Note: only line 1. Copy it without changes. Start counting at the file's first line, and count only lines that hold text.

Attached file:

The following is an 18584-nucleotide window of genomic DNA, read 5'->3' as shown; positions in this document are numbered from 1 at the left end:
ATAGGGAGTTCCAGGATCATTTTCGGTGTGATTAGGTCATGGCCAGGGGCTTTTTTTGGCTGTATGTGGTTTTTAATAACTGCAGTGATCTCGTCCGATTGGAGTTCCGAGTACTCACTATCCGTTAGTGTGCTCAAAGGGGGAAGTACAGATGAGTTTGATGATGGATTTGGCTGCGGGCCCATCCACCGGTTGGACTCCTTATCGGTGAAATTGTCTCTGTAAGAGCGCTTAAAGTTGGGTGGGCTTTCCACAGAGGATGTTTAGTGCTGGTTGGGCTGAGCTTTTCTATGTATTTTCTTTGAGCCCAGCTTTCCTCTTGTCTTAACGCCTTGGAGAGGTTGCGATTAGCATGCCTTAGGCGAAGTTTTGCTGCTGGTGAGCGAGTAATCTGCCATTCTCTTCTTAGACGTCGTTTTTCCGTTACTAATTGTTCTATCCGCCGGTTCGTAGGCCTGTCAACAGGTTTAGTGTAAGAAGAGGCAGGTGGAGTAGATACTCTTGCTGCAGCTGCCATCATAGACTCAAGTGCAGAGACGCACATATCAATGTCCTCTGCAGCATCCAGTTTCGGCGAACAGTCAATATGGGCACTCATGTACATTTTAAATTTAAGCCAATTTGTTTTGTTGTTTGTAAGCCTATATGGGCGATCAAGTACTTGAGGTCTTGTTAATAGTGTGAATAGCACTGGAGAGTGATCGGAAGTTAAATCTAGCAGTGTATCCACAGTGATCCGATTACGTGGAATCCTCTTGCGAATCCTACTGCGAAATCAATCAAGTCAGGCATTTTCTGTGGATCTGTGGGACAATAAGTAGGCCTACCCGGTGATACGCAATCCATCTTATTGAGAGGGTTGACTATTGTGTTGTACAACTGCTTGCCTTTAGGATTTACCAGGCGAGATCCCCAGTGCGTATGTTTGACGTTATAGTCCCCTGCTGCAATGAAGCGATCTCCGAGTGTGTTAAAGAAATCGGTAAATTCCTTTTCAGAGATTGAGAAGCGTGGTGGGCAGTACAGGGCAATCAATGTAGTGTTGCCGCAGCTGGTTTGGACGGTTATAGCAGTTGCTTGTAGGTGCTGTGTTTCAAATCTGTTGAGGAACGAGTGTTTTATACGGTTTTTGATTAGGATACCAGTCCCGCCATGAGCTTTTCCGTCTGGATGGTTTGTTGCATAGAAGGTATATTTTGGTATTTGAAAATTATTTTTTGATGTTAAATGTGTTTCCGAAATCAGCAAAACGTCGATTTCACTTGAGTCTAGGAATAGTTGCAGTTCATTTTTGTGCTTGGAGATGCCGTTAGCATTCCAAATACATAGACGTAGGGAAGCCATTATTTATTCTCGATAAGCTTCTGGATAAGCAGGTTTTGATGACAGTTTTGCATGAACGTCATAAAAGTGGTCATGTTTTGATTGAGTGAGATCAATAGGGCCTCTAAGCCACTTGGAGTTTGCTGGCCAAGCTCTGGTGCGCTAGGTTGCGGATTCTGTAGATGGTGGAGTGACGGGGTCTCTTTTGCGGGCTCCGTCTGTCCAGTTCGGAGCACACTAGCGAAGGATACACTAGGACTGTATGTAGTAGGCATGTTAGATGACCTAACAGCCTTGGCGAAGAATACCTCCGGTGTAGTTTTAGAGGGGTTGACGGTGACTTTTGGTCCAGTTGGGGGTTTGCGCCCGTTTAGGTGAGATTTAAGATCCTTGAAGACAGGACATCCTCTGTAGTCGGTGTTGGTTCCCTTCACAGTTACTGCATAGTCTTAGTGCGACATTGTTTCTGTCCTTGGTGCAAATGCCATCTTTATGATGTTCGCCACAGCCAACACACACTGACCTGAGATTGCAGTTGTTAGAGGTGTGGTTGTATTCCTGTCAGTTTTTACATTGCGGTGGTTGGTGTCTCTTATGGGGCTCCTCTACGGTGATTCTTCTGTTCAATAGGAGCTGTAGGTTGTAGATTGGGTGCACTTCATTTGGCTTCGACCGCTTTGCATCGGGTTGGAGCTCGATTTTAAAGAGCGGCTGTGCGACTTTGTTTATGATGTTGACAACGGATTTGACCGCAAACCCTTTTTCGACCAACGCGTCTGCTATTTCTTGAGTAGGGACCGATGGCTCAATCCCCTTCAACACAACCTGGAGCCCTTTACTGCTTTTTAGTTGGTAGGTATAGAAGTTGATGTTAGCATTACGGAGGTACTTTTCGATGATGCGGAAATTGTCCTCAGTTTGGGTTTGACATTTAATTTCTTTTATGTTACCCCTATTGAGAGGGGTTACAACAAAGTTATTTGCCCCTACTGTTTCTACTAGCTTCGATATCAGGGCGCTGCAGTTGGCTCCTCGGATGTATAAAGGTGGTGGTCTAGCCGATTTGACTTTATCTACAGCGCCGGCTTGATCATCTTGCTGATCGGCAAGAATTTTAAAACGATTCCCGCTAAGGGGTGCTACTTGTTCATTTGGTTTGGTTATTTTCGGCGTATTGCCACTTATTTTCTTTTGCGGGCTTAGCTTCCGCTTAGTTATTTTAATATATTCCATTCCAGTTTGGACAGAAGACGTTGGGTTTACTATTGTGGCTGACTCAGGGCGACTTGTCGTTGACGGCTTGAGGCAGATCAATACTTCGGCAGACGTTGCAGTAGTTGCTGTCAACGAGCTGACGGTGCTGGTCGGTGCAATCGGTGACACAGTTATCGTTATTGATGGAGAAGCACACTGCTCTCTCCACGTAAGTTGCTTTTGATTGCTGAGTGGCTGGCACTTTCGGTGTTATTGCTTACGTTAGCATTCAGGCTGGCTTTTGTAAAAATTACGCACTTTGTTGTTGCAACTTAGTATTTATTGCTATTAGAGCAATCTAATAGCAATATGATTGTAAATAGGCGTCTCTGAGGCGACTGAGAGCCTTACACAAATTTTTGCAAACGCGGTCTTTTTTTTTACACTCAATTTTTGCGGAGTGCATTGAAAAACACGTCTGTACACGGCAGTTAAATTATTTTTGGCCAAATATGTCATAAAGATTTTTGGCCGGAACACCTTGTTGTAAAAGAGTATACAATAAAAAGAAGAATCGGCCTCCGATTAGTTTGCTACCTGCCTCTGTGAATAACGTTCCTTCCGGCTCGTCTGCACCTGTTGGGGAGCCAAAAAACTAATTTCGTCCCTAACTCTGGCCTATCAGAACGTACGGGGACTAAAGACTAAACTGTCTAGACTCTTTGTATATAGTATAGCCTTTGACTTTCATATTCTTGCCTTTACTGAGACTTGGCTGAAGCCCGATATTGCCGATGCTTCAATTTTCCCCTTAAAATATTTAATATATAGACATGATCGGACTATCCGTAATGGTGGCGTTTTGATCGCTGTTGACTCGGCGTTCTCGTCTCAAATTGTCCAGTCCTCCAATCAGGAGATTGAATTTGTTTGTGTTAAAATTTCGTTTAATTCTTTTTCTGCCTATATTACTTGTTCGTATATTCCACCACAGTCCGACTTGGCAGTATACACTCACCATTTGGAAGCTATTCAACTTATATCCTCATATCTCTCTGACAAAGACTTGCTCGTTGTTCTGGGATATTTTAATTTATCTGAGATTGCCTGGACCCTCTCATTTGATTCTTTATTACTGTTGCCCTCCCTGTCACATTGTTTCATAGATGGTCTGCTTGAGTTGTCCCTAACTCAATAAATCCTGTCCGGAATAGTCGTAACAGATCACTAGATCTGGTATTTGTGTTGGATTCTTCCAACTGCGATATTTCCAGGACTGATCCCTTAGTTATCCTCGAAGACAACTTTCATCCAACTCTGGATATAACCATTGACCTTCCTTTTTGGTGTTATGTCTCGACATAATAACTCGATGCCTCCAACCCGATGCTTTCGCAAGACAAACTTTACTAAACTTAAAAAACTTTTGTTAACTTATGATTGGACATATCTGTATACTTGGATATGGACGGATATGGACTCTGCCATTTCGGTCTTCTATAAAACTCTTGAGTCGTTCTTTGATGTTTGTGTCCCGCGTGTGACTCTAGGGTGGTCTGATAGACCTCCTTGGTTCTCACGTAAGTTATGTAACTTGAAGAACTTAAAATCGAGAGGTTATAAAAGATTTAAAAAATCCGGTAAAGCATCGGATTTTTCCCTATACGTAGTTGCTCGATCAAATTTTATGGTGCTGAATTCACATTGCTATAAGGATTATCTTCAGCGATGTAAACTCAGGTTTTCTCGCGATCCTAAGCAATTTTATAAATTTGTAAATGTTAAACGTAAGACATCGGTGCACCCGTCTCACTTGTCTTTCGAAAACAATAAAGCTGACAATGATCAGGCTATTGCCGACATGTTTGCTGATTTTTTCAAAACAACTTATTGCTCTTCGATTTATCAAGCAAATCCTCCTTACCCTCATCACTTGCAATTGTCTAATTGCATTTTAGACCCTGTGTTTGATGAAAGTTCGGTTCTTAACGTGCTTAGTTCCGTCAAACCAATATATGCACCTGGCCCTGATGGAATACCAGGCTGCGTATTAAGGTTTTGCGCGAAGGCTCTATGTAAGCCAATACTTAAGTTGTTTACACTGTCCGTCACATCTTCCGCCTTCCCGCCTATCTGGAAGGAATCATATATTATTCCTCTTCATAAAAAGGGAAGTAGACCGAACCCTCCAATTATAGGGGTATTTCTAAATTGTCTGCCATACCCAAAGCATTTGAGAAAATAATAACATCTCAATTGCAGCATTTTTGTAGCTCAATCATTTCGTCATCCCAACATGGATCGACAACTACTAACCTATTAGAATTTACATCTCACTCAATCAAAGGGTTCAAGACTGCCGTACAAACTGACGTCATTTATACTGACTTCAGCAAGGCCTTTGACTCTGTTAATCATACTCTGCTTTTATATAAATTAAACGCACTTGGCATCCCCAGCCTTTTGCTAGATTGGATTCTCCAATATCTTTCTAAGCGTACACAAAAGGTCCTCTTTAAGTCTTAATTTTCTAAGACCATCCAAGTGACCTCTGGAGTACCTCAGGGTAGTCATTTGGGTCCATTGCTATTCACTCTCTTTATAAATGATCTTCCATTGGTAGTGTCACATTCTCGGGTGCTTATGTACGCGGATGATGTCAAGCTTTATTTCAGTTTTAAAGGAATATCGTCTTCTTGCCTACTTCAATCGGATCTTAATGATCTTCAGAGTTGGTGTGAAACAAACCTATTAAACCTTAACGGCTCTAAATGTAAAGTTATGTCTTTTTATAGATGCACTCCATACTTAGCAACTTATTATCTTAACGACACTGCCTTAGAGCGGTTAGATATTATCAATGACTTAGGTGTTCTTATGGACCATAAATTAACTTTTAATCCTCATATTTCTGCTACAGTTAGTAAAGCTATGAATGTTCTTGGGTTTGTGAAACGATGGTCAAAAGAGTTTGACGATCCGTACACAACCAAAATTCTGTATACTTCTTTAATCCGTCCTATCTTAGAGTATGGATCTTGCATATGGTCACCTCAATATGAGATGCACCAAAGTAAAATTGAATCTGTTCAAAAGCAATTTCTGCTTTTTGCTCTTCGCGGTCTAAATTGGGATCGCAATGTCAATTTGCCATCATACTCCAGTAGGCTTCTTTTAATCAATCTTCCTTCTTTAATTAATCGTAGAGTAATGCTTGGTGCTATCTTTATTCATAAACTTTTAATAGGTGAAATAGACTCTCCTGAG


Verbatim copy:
The following is an 18584-nucleotide window of genomic DNA, read 5'->3' as shown; positions in this document are numbered from 1 at the left end: